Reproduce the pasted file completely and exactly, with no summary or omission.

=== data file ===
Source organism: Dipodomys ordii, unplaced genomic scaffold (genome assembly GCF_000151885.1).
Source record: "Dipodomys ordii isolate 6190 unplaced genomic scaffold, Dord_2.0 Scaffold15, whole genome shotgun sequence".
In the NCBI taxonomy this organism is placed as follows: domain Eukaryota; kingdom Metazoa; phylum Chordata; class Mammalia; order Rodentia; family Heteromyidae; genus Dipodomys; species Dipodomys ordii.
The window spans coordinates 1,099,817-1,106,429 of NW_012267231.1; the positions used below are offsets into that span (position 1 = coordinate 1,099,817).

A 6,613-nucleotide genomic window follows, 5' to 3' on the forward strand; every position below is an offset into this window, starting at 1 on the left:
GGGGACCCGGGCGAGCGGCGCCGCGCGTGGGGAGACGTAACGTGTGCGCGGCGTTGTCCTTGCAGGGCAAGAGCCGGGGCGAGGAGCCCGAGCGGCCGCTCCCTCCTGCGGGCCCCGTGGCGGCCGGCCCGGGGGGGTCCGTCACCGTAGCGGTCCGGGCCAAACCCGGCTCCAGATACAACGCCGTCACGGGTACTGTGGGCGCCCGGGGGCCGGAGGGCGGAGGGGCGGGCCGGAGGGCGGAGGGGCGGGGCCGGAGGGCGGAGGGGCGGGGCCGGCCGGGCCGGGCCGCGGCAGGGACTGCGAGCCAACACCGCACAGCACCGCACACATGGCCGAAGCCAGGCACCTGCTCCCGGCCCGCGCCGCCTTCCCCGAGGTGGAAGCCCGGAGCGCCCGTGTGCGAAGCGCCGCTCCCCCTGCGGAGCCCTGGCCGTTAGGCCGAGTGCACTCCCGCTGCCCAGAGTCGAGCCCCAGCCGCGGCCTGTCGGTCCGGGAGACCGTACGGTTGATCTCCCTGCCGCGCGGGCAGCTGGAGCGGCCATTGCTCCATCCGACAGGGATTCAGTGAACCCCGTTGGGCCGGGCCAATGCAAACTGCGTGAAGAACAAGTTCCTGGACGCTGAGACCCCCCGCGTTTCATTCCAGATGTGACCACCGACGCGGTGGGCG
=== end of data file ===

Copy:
Source organism: Dipodomys ordii, unplaced genomic scaffold (genome assembly GCF_000151885.1).
Source record: "Dipodomys ordii isolate 6190 unplaced genomic scaffold, Dord_2.0 Scaffold15, whole genome shotgun sequence".
In the NCBI taxonomy this organism is placed as follows: domain Eukaryota; kingdom Metazoa; phylum Chordata; class Mammalia; order Rodentia; family Heteromyidae; genus Dipodomys; species Dipodomys ordii.
The window spans coordinates 1,099,817-1,106,429 of NW_012267231.1; the positions used below are offsets into that span (position 1 = coordinate 1,099,817).

A 6,613-nucleotide genomic window follows, 5' to 3' on the forward strand; every position below is an offset into this window, starting at 1 on the left:
GGGGACCCGGGCGAGCGGCGCCGCGCGTGGGGAGACGTAACGTGTGCGCGGCGTTGTCCTTGCAGGGCAAGAGCCGGGGCGAGGAGCCCGAGCGGCCGCTCCCTCCTGCGGGCCCCGTGGCGGCCGGCCCGGGGGGGTCCGTCACCGTAGCGGTCCGGGCCAAACCCGGCTCCAGATACAACGCCGTCACGGGTACTGTGGGCGCCCGGGGGCCGGAGGGCGGAGGGGCGGGCCGGAGGGCGGAGGGGCGGGGCCGGAGGGCGGAGGGGCGGGGCCGGCCGGGCCGGGCCGCGGCAGGGACTGCGAGCCAACACCGCACAGCACCGCACACATGGCCGAAGCCAGGCACCTGCTCCCGGCCCGCGCCGCCTTCCCCGAGGTGGAAGCCCGGAGCGCCCGTGTGCGAAGCGCCGCTCCCCCTGCGGAGCCCTGGCCGTTAGGCCGAGTGCACTCCCGCTGCCCAGAGTCGAGCCCCAGCCGCGGCCTGTCGGTCCGGGAGACCGTACGGTTGATCTCCCTGCCGCGCGGGCAGCTGGAGCGGCCATTGCTCCATCCGACAGGGATTCAGTGAACCCCGTTGGGCCGGGCCAATGCAAACTGCGTGAAGAACAAGTTCCTGGACGCTGAGACCCCCCGCGTTTCATTCCAGATGTGACCACCGACGCGGTGGGCG